It had been so long since he had owned a mobile phone that Sleet actually jumped in his seat when its strident tones began blaring from his inside jacket pocket, resulting in a partial spillage of the cappuccino which had been midway between the table and his lips. He cursed out loud, attracting the attention of the nearby young waitress who rewarded him with the type of sideways look that he guessed was reserved for the slightly more eccentric patrons of Eric's Café. In addition, he received a glare from the only other customer occupying the outside terrace - an elderly gent wearing a trilby seated three tables away who was obviously unimpressed by the noisy interruption of his scrutiny of The Times newspaper.
He was momentarily undecided whether to attend to his now damp trousers or to silence the raucous strains of the theme from Mission Impossible which were emanating from his person. The latter course of action, he presumed, would be more likely to reduce the level of attention he was drawing to himself. He reached within his pocket and withdrew the slimline Nokia handset that Helen had purchased for him.
Who the hell could be calling him, anyway? he thought, nobody had his number yet. And then realisation dawned upon him - except, of course...
He raised the phone to his ear. "Hello, Helen," he said, resignedly.
"Is he there yet?" she asked in an excited whisper.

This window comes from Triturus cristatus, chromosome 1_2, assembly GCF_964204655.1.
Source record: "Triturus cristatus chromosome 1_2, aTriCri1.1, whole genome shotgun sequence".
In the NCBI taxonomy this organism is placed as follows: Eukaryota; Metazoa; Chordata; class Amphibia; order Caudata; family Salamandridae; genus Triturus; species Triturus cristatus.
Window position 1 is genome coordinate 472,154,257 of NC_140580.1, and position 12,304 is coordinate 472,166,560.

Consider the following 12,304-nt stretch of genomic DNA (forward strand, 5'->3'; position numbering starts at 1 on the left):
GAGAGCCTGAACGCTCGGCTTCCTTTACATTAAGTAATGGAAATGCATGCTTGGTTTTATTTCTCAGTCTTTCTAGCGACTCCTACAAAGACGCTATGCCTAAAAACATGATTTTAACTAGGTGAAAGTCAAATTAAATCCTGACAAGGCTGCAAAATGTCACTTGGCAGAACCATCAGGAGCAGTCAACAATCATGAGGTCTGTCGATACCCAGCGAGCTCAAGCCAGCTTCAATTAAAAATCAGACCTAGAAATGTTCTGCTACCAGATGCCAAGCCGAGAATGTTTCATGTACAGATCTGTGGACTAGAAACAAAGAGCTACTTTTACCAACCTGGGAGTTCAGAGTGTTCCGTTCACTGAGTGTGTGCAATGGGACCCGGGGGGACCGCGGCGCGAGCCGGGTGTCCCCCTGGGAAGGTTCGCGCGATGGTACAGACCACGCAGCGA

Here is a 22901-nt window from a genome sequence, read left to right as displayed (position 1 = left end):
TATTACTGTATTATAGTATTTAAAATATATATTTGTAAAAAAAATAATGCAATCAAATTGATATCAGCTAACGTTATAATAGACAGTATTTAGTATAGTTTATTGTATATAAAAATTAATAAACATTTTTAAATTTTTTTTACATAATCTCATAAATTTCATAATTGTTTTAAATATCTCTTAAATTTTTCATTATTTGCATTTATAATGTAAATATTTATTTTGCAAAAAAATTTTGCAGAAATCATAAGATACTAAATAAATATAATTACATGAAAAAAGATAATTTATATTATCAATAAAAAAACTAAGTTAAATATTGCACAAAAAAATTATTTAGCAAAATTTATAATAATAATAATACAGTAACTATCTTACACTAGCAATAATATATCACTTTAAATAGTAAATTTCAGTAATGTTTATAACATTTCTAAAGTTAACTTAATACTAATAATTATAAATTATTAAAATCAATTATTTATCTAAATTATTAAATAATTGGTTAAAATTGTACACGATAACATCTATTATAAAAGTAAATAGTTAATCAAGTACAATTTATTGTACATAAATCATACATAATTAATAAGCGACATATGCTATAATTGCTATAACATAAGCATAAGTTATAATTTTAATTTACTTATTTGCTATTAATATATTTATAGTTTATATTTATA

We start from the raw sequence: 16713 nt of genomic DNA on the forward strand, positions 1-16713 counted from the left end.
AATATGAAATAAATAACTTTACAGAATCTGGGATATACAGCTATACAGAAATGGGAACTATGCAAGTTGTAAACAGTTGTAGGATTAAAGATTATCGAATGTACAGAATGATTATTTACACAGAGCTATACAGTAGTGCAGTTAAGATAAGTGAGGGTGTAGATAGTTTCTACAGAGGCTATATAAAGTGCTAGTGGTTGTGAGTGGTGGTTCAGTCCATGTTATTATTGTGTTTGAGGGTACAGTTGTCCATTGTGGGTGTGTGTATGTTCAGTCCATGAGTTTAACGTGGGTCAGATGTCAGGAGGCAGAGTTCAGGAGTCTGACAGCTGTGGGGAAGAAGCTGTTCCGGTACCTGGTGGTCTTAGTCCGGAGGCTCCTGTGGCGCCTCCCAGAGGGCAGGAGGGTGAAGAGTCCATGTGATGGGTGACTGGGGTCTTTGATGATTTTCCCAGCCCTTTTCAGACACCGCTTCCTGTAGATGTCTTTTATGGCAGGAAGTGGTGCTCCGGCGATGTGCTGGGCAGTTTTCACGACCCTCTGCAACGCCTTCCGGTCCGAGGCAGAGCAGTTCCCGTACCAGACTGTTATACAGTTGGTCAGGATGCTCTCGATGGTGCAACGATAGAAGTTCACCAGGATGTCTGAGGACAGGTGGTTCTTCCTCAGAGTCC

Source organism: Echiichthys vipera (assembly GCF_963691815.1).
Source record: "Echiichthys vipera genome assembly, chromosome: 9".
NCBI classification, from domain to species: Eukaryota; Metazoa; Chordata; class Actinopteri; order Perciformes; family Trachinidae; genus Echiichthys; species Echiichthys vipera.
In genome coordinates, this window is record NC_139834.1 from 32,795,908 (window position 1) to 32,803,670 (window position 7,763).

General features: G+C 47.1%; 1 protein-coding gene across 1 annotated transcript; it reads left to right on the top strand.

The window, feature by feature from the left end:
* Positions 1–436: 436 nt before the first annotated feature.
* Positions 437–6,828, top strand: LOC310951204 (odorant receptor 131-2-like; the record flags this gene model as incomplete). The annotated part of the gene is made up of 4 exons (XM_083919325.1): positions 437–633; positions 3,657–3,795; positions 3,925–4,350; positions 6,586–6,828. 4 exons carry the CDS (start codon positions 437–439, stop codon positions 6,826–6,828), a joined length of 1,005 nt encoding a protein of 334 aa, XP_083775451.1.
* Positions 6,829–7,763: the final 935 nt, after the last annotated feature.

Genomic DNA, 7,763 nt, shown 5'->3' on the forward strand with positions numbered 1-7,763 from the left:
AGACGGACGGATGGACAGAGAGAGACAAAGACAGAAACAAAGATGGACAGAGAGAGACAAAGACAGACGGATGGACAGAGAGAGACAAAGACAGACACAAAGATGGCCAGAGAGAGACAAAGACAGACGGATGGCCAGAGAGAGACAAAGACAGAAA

"There's no need to whisper, Helen. He's not going to hear you from where you are, is he? Mind you..."
"Sleet!" she scolded, "be serious, will you?"
"Okay. He's not here yet," he made another attempt to raise the mug to his mouth, successfully taking a sip of coffee this time, "but it's only five to two. If he's punctual, and I expect him to be, he'll be along in a few minutes."
"Unless," she conjectured, "he's already there and he has you under surveillance."
He took a deep sigh. "Helen, you're not making this any easier, you know. Can you stop trying to turn it into some kind of spy thriller? Which reminds me, thanks for the ring-tone, turned to full volume by the sounds of it - bloody well scared the shit out of me."
"That's just how it came," she replied, distinct merriment in her voice, "I can re-set it for you later, if you want me to."
"Yes, I want you to," he glanced up and down the street, recognised the figure of Perry walking briskly towards the café from the direction of The Seven Sisters. "He's here. I'll see you later." He didn't wait for a goodbye, simply slid the phone shut and popped it back into his pocket. He then picked up his serviette from the table before him and began dabbing at the wet patch on his lap. I bet Tom Cruise doesn't have these problems, he thought, as he gathered his wits for the upcoming encounter.
Perry, who was clad in a knee length grey overcoat as protection against the autumn day's bitter chill, scanned the cafe frontage as he approached and, due to the scarcity of patrons willing to brave the elements, his eyes quickly fell upon Sleet.